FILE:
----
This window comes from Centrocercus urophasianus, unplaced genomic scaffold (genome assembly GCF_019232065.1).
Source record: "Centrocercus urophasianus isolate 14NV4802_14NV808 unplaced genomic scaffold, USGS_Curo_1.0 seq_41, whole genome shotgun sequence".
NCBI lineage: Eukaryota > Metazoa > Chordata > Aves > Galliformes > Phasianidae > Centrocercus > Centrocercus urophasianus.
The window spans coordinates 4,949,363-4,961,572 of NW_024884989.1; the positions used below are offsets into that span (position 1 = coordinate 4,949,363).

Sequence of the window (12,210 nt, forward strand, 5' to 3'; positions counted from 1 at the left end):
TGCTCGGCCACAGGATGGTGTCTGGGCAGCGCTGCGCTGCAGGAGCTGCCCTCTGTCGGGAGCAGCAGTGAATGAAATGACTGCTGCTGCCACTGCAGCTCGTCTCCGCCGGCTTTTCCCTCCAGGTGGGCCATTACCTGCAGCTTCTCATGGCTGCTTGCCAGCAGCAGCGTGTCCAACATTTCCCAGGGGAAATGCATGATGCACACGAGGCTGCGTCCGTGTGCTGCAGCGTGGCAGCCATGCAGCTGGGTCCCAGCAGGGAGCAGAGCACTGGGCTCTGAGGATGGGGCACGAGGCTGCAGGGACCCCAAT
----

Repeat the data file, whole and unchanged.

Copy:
This window comes from Centrocercus urophasianus, unplaced genomic scaffold (genome assembly GCF_019232065.1).
Source record: "Centrocercus urophasianus isolate 14NV4802_14NV808 unplaced genomic scaffold, USGS_Curo_1.0 seq_41, whole genome shotgun sequence".
NCBI lineage: Eukaryota > Metazoa > Chordata > Aves > Galliformes > Phasianidae > Centrocercus > Centrocercus urophasianus.
The window spans coordinates 4,949,363-4,961,572 of NW_024884989.1; the positions used below are offsets into that span (position 1 = coordinate 4,949,363).

Sequence of the window (12,210 nt, forward strand, 5' to 3'; positions counted from 1 at the left end):
TGCTCGGCCACAGGATGGTGTCTGGGCAGCGCTGCGCTGCAGGAGCTGCCCTCTGTCGGGAGCAGCAGTGAATGAAATGACTGCTGCTGCCACTGCAGCTCGTCTCCGCCGGCTTTTCCCTCCAGGTGGGCCATTACCTGCAGCTTCTCATGGCTGCTTGCCAGCAGCAGCGTGTCCAACATTTCCCAGGGGAAATGCATGATGCACACGAGGCTGCGTCCGTGTGCTGCAGCGTGGCAGCCATGCAGCTGGGTCCCAGCAGGGAGCAGAGCACTGGGCTCTGAGGATGGGGCACGAGGCTGCAGGGACCCCAAT